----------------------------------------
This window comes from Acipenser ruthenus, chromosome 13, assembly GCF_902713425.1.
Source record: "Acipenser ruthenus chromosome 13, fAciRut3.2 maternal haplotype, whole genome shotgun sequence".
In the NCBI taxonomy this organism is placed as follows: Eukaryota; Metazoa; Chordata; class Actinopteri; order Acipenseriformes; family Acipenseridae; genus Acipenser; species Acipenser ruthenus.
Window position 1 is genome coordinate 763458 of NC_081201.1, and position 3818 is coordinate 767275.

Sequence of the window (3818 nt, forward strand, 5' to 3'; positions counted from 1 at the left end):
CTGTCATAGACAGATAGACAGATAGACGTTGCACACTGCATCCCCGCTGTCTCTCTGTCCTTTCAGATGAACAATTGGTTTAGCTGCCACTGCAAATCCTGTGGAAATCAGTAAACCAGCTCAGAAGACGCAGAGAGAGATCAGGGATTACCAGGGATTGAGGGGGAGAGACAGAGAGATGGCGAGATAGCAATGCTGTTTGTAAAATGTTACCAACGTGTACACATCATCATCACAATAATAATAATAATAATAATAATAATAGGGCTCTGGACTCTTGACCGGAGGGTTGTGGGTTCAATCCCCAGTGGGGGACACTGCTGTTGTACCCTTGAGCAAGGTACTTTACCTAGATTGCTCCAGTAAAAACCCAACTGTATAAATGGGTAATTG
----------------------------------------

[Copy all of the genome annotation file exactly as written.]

This window comes from Acipenser ruthenus, chromosome 13, assembly GCF_902713425.1.
Source record: "Acipenser ruthenus chromosome 13, fAciRut3.2 maternal haplotype, whole genome shotgun sequence".
In the NCBI taxonomy this organism is placed as follows: Eukaryota; Metazoa; Chordata; class Actinopteri; order Acipenseriformes; family Acipenseridae; genus Acipenser; species Acipenser ruthenus.
Window position 1 is genome coordinate 763458 of NC_081201.1, and position 3818 is coordinate 767275.

Sequence of the window (3818 nt, forward strand, 5' to 3'; positions counted from 1 at the left end):
CTGTCATAGACAGATAGACAGATAGACGTTGCACACTGCATCCCCGCTGTCTCTCTGTCCTTTCAGATGAACAATTGGTTTAGCTGCCACTGCAAATCCTGTGGAAATCAGTAAACCAGCTCAGAAGACGCAGAGAGAGATCAGGGATTACCAGGGATTGAGGGGGAGAGACAGAGAGATGGCGAGATAGCAATGCTGTTTGTAAAATGTTACCAACGTGTACACATCATCATCACAATAATAATAATAATAATAATAATAATAGGGCTCTGGACTCTTGACCGGAGGGTTGTGGGTTCAATCCCCAGTGGGGGACACTGCTGTTGTACCCTTGAGCAAGGTACTTTACCTAGATTGCTCCAGTAAAAACCCAACTGTATAAATGGGTAATTG